pennsylvania public employee union

Protecting the Rights of Pennsylvania Public Employees

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Key Points

  • Pennsylvania state law grants unions exclusive bargaining rights in government workplaces, makes it difficult for workers to leave their union, and allows taxpayer collection of union political money.
  • Through this collective bargaining power, union executives trap public employees in their unions, deny workers alternative representation, and leverage their political weight to lobby against needed reforms—ultimately minimizing workers’ ability to have a meaningful voice in their workplaces.
  • House Bill 1117 (Rep. David Rowe) will amend the Public Employe Relations Act[1] (PERA) and restore fundamental free association and workplace rights to public employees by:
    • Repealing fair share fee laws that violate worker’s constitutional rights and a U.S. Supreme Court ruling.
    • Notifying workers of their membership rights and requiring written proof of union membership.
    • Establishing the right to resign from a union at any time.
    • Expanding workers’ choice of representation and election rights.
    • Prohibiting the use of taxpayer resources to collect union political money.

Repealing fair share fee laws and notifying workers of their rights

In June 2018, the U.S. Supreme Court ruled in Janus v. AFSCME that government workers can no longer be forced to pay union fees as a condition of employment, yet nearly one-third of government workers and over half of teachers are unaware of the ruling and their right to not join a union. In addition, unconstitutional state laws that violate the Janus ruling remain on the books—sowing confusion during collective bargaining and among workers.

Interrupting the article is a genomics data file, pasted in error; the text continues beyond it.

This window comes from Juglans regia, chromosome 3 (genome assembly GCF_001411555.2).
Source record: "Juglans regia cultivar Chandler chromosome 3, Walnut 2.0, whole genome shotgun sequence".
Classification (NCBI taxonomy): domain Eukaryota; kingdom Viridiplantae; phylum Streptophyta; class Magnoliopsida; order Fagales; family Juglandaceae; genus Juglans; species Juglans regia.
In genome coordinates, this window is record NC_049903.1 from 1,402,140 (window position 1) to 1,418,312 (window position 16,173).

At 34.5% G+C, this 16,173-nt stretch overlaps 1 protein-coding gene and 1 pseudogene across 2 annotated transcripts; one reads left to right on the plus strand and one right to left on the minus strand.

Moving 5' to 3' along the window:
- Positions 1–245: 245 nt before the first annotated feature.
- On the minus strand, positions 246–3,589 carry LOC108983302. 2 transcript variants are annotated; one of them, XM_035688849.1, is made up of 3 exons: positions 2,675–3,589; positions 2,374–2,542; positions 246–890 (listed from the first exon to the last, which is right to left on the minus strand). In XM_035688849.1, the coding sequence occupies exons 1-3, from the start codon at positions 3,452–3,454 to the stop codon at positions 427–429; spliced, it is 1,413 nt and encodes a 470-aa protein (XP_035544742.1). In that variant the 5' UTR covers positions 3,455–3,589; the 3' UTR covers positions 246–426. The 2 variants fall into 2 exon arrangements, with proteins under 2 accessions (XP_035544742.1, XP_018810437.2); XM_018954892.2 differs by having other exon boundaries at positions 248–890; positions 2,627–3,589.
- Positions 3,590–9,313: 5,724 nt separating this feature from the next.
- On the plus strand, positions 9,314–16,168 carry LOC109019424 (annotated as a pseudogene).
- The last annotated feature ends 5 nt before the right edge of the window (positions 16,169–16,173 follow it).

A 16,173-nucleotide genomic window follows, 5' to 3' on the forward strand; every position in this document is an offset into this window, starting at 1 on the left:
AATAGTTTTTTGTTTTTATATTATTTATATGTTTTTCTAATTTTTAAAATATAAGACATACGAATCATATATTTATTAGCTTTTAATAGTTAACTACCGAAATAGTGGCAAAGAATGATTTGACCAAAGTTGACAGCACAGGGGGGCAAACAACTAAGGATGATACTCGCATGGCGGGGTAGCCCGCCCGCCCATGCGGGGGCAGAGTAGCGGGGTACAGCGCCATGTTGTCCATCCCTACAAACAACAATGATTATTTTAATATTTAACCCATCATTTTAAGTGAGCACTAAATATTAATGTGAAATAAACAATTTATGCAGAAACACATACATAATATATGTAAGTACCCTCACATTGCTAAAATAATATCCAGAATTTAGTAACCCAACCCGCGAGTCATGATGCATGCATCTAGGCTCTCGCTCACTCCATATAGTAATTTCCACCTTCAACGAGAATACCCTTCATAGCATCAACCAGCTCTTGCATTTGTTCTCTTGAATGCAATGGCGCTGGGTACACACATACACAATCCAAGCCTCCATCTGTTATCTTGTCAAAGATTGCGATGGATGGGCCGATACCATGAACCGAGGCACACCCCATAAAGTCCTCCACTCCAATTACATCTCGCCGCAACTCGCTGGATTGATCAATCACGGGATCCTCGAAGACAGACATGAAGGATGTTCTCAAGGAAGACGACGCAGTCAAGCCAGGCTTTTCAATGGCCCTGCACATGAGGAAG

Pennsylvania teachers and state employees report a long history of union representatives withholding information or lying about union membership being mandatory. As one veteran teacher recounts, “To this day, when people choose to leave, [the union] threatens them with fees.”

A 2019 poll found that upon learning about the Janus decision, two-thirds of Pennsylvania registered voters—across party lines—support notifying workers of their rights.

The proposed legislation allows Pennsylvania’s government workers to make an informed choice about union membership and aligns state law with the Court’s ruling. Specifically, it:

  • Repeals provisions in state law—Section 2215 of the Administrative Code[2] and the Public Employee Fair Share Fee Law[3]—authorizing fair share fees in violation of Janus.
  • Requires a public employer to annually notify, in writing, all public employees that they are not obligated to pay a union; that union membership is not a condition of employment; and that payment can only be made via explicit agreement to financially support a union. 
    • The employer must also notify new workers of these same rights and inform them that they “may opt to be a nonmember by not giving affirmative consent.”
  • Prohibits deducting union payments from nonmembers’ wages and from employees for whom there is no proof of affirmative consent within the past 12 months.[4]
    • The employee may revoke the authorization at any time.